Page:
April 20, 2012

Delivered by Omar Siddiqui at the Winnipeg Central Mosque
My dear brothers and sisters, for the purpose of today's khutbah inshaAllah, I want to begin with two questions that I want you to ask yourselves.  If you were asked how you treat the masjid, what would your response be? And if you were asked how you treat another worshipper of Allah (SW), what would your reply be?  What words would come to your mind?  And what words would you repeat?  How do you treat the masjid?  How do you relate to it?  And how do you treat other worshippers of Allah (SW) and how do you relate to them?  The following words may come to your mind:  Honour, Respect, Reverence, Dignity, Kindness, Protection, and Love.  These two questions will evoke strong feelings, because the answers to these questions come from the core of our faith.  Because the masaajid are places within which the worshippers of Allah (SW) are people among whom we perform our acts of devotion to Allah (SW):  Our prayers, our remembrance to Allah (SW), our recitation of His book, perhaps our circles of learning and perhaps our good deeds.  The mosques and the worshippers of Allah will necessarily, in the ummah of Mohammed (SAW), elicit the best and the strongest of our feelings as they should.  Because, these are strong symbols, for a people who understand the importance of symbols.  Now I want you to take these feelings and contemplate upon them as we hear the words of our prophet and the words of our Creator.  
The prophet (SAW) said:  "The Earth has been created for you as a mosque and as a means of purification." Allah (SW) says "Every single thing that is in the Heavens and the Earth, glorifies Allah (SW) and sings His praises." 
The Earth is a masjid. Everything in the Heavens and the Earth is in worship of Allah (SW).  And as we stand in this vast masjid, among all of these creatures living, but also the stones, that glorify the praises of Allah (SW).  As we stand within this and among this creation, as Allah's (SW) khulafah, as His representatives on this earth, and as the inheritors of the tradition of a man (SAW) who was described by our Creator as a mercy for all the world, I ask myself first and then I ask you:  how in this frame of reference and in this context, shall we act and relate to this world and the life that exists within it?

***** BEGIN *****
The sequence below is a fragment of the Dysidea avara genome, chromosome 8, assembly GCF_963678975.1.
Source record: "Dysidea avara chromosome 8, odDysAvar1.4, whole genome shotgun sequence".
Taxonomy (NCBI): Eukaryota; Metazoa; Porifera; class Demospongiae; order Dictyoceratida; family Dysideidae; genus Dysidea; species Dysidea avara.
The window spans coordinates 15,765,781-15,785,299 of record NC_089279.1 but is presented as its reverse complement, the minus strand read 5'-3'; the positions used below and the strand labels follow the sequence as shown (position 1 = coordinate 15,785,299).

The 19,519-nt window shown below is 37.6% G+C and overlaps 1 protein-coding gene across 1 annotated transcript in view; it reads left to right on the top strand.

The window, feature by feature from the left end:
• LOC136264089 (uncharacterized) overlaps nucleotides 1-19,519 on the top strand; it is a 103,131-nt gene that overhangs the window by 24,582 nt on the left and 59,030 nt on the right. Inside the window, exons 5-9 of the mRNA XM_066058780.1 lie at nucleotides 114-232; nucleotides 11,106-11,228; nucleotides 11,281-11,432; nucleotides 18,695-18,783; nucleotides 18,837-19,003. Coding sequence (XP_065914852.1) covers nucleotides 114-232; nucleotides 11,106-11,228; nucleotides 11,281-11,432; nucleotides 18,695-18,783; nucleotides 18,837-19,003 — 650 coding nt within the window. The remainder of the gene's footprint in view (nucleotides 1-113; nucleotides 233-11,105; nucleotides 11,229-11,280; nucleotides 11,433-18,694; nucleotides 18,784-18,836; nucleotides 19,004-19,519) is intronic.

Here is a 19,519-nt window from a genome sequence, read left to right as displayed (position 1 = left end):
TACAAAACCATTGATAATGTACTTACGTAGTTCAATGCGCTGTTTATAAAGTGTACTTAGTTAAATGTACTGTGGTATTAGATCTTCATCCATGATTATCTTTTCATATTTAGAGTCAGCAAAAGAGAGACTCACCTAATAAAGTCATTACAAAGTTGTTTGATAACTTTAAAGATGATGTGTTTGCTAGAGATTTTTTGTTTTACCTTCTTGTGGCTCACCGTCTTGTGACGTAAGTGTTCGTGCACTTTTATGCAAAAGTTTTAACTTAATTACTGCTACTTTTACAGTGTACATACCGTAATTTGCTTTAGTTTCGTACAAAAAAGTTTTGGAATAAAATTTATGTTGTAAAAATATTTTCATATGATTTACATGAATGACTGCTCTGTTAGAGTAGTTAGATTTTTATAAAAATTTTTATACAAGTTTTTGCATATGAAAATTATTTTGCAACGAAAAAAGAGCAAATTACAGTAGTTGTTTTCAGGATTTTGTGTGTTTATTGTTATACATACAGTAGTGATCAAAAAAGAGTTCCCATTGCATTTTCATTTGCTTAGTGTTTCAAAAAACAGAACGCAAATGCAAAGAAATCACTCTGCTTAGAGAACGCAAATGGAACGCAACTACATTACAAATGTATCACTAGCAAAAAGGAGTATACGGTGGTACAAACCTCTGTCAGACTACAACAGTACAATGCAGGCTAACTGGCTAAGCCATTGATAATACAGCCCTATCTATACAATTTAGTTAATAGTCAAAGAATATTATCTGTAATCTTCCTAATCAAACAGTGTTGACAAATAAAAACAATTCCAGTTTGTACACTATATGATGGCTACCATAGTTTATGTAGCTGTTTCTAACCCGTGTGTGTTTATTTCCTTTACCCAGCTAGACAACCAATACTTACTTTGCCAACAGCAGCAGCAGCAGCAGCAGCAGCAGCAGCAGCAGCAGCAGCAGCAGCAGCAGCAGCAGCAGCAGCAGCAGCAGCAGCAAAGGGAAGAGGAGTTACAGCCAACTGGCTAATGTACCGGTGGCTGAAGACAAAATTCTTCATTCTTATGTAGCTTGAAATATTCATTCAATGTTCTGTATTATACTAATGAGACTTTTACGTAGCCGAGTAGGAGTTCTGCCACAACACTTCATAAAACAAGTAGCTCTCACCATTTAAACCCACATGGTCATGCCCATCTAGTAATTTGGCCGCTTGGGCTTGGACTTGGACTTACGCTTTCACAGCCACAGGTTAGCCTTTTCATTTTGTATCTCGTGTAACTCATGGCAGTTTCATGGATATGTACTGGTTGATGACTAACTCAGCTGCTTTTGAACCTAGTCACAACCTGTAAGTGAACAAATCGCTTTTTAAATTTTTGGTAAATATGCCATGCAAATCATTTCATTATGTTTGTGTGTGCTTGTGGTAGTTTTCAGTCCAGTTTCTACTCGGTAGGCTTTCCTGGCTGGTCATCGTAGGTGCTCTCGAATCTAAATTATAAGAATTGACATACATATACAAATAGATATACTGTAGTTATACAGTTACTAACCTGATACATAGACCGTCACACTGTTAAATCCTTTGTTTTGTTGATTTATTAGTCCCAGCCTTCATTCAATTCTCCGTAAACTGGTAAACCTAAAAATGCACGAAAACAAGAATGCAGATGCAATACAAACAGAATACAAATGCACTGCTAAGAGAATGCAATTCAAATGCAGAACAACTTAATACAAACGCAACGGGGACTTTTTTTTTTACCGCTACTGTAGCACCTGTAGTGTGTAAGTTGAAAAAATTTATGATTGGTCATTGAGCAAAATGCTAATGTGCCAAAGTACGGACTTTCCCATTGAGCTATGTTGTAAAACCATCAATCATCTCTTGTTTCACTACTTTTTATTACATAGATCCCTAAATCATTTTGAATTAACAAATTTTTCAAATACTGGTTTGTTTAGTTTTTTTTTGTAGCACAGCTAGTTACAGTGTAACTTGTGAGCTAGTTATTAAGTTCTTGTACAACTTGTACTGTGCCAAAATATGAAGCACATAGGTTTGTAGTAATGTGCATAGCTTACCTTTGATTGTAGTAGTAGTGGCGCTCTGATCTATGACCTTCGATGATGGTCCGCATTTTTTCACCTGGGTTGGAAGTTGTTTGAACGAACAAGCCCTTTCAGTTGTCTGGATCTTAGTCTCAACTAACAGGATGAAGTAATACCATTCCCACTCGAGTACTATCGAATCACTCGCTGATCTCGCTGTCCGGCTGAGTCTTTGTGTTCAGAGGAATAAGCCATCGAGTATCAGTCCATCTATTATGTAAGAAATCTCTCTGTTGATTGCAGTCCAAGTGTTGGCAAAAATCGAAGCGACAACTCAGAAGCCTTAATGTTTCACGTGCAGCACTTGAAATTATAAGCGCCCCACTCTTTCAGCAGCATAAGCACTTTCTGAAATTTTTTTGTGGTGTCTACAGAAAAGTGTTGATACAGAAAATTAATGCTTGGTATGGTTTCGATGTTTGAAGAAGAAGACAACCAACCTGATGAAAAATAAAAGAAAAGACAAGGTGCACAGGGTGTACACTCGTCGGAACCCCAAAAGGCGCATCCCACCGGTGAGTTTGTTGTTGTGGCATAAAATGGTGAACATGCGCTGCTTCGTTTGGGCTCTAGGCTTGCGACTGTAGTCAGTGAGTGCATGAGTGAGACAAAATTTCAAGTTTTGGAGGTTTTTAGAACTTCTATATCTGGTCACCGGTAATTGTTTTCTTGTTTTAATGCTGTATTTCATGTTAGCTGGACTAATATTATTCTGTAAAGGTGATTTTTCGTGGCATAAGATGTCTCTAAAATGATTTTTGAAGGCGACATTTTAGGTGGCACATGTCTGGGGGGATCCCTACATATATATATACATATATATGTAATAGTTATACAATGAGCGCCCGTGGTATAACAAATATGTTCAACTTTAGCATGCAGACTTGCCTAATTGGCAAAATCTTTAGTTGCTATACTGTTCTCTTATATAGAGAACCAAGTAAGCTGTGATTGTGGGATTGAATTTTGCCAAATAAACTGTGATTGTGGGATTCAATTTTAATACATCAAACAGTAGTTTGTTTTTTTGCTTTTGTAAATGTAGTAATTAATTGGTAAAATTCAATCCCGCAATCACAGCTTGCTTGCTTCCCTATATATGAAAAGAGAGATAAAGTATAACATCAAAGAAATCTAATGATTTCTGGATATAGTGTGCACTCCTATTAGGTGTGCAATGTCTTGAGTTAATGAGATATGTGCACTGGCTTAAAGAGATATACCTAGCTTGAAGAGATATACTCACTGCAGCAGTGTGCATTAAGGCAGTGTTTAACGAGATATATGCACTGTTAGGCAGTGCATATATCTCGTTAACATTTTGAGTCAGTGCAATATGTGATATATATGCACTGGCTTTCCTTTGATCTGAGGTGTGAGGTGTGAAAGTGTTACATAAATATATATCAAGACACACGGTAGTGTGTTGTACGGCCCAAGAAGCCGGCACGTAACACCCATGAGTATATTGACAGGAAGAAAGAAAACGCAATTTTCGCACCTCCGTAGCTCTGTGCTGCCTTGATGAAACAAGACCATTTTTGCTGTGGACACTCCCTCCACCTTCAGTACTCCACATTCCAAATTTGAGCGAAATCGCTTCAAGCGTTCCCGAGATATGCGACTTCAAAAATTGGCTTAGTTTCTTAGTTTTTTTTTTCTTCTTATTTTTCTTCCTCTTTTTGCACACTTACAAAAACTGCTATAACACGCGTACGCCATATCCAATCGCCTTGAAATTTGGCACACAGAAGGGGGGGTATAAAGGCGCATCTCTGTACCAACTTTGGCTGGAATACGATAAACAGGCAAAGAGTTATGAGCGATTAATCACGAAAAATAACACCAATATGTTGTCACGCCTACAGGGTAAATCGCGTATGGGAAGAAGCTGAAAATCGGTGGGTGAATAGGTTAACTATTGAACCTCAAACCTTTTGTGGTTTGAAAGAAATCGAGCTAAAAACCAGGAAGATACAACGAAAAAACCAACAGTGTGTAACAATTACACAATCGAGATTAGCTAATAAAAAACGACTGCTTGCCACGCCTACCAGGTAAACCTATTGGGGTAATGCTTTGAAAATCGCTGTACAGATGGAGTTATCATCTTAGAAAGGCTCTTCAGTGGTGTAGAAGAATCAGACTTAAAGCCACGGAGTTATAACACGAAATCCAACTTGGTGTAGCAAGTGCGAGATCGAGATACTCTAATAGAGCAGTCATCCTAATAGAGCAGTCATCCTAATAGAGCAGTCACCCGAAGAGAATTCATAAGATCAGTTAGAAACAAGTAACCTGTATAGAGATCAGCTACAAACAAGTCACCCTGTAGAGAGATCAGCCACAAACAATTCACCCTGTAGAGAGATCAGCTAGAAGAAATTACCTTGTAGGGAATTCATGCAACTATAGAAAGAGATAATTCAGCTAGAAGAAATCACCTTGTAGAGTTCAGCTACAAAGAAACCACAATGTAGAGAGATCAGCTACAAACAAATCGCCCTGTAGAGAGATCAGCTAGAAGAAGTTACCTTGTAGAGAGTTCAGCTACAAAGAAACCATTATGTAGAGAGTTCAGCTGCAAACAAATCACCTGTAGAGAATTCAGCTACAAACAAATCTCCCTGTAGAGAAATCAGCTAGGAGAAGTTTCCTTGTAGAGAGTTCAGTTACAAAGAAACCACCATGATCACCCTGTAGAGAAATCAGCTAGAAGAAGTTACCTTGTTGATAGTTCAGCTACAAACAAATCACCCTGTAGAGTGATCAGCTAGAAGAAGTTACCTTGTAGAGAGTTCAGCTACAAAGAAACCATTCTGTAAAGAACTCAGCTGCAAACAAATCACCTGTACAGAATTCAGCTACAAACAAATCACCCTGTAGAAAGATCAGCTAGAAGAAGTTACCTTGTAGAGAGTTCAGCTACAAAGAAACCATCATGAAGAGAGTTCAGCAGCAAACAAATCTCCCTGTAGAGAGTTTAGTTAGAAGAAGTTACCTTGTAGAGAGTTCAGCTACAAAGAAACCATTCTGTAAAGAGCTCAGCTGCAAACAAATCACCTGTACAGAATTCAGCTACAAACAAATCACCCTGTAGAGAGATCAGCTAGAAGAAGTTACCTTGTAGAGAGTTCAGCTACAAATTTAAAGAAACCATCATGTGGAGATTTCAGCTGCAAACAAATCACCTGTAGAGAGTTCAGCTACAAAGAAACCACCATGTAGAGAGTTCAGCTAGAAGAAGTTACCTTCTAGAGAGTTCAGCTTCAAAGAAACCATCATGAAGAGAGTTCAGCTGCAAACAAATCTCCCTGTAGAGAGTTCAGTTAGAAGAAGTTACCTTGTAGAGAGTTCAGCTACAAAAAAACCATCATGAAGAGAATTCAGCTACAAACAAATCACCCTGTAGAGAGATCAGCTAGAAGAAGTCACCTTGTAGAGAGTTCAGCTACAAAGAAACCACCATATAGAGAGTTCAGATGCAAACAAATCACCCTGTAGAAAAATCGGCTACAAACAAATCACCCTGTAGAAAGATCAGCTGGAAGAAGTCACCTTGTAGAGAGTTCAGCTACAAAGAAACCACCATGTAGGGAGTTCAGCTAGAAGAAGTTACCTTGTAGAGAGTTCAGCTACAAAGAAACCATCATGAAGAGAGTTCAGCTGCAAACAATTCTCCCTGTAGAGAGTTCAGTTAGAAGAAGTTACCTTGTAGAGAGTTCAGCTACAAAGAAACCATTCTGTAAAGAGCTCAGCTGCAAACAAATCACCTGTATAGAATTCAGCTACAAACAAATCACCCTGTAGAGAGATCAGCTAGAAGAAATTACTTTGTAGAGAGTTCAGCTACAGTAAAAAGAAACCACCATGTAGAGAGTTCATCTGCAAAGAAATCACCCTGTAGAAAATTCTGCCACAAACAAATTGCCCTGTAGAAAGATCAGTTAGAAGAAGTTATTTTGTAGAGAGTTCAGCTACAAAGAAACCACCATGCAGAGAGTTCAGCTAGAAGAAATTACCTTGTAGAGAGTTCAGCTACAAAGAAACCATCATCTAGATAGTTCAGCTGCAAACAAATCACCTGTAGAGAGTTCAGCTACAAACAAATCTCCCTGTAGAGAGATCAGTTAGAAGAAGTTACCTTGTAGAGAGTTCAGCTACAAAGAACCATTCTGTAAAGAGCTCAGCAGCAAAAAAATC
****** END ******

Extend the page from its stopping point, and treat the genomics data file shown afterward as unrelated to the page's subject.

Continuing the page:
Perhaps we should look again at our tradition for guidance.  Our prophet (SAW) said:  
"There is none amongst the believers who plants a tree, or sows a seed, and then a bird, or a person or an animal eats thereof, but it is regarded as having given a charitable gift for which there is a great reward." 
"If anyone wrongfully kills even a sparrow (one of the smallest birds), let alone anything greater, he will face Allah's (SW) questioning and interrogation."  
"While a man was walking alone on a road, he became very thirsty and found a well.  He lowered himself into the well and drank and came out.  And then he saw a dog, protruding its tongue with thirst.  The man said to himself, 'this dog has become exhausted with thirst in the same way as I have.' And he lowered himself in the well again and he filled his shoe with water, and he gave the dog some water to drink, and he thanked Allah (SW), and for this act, his sins were forgiven."  And the prophet (SAW) was then asked by his companions: "Is there reward for us in how we treat these animals?" to which the prophet (SAW) answered, "There is a reward for every single act of kindness done to a living animal."
It was reported in an authentic hadith that once the prophet (SAW) entered a garden and he saw a camel.  And when the camel saw the prophet (SAW) it started to cry with tears coming out of its eyes.  The prophet approached the camel and he rubbed off the tears and he said, "Who is the owner of this camel?" The owner came forward and replied "it is mine oh prophet of Allah."  Then the prophet (SAW) said "Don't you fear Allah? These animals which Allah (SW) has made you owners of...Indeed this animal has complained to me that you starve and you overwork it."
In other demonstrations of unparalleled kindness, there was a companion of the prophet (SAW), who used to take crumbs of bread and other kinds of food and deposit them at the entry of the ant hole so he could feed the ants.